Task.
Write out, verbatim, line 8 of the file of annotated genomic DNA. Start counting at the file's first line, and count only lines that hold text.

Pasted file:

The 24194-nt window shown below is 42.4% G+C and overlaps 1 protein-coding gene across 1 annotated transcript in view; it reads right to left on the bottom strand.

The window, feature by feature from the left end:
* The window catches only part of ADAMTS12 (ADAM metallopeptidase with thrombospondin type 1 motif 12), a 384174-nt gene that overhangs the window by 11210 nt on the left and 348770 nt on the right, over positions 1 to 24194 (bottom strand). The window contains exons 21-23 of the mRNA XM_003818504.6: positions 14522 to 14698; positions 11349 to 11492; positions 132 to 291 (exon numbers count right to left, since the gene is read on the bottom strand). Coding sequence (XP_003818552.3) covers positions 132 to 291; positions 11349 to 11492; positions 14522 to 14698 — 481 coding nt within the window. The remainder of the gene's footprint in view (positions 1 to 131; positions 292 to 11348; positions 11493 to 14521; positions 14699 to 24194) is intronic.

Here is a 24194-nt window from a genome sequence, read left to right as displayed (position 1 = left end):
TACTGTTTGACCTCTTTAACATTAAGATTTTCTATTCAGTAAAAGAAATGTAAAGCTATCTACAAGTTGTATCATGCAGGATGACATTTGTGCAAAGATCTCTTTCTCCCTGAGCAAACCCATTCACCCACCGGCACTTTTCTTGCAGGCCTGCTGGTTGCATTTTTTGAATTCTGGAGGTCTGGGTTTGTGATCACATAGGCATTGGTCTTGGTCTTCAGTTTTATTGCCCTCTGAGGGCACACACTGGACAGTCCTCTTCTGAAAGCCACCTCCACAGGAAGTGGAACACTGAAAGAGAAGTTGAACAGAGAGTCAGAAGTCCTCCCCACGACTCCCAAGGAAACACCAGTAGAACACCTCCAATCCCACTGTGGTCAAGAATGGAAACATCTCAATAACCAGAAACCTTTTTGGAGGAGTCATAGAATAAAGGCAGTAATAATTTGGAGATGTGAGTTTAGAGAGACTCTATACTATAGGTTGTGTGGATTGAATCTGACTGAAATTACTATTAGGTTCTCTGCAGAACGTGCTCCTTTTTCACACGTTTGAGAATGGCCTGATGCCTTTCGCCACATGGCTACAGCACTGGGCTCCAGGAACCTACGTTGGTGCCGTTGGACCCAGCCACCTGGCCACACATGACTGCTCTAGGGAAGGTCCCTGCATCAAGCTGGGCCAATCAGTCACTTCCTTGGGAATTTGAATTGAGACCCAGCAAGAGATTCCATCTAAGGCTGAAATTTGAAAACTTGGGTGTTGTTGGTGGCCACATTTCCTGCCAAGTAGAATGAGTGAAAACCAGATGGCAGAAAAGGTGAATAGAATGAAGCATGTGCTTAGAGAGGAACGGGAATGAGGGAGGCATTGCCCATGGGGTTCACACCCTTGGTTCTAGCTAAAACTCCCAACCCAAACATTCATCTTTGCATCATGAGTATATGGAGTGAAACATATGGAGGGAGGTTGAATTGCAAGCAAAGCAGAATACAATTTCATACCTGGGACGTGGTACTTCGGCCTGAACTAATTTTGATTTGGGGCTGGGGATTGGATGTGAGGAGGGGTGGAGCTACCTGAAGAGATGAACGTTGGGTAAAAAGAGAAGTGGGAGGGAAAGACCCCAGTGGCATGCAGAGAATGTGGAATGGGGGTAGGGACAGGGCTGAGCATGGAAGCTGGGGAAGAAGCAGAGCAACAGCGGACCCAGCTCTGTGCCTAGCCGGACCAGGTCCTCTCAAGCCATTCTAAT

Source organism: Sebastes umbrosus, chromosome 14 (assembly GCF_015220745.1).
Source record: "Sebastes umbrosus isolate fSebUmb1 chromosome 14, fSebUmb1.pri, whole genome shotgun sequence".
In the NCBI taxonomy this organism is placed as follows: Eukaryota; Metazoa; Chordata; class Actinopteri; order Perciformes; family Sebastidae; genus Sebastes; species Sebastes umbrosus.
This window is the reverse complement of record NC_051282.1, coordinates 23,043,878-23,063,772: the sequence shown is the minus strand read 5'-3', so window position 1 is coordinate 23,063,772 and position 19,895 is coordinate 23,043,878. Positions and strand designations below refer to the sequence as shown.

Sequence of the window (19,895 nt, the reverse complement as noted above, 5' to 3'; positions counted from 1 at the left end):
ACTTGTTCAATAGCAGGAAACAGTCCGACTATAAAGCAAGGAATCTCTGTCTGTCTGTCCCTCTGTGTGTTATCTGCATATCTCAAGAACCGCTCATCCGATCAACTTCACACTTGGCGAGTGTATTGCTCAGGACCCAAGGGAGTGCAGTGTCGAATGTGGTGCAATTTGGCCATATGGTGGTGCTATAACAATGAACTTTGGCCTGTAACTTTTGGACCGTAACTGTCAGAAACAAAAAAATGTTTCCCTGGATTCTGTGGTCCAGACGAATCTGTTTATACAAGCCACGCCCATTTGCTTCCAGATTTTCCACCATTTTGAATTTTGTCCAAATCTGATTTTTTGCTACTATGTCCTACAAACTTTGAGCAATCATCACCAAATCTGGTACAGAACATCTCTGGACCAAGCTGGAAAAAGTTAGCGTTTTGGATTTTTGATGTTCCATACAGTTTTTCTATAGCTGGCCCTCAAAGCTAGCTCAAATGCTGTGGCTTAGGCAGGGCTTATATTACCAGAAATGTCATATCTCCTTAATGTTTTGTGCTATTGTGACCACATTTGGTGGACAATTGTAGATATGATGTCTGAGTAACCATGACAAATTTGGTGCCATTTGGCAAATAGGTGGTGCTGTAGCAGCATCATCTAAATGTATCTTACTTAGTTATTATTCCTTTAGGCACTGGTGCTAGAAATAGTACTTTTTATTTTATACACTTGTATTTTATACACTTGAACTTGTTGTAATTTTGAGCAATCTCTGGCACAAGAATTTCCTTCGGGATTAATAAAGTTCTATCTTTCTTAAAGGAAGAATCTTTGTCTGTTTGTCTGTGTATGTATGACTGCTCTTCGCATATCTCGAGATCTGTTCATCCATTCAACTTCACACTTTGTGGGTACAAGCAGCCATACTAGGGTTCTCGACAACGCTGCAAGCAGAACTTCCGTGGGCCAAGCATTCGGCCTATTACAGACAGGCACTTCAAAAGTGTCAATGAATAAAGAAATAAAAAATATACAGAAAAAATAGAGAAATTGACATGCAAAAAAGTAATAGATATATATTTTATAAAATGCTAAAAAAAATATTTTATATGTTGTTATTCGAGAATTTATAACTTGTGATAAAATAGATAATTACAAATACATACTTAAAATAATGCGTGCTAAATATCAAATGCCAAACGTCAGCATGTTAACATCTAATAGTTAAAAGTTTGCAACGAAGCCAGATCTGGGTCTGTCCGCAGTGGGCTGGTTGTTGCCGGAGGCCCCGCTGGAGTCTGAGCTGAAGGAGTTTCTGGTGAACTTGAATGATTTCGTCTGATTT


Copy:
In the NCBI taxonomy this organism is placed as follows: Eukaryota; Metazoa; Chordata; class Actinopteri; order Perciformes; family Sebastidae; genus Sebastes; species Sebastes umbrosus.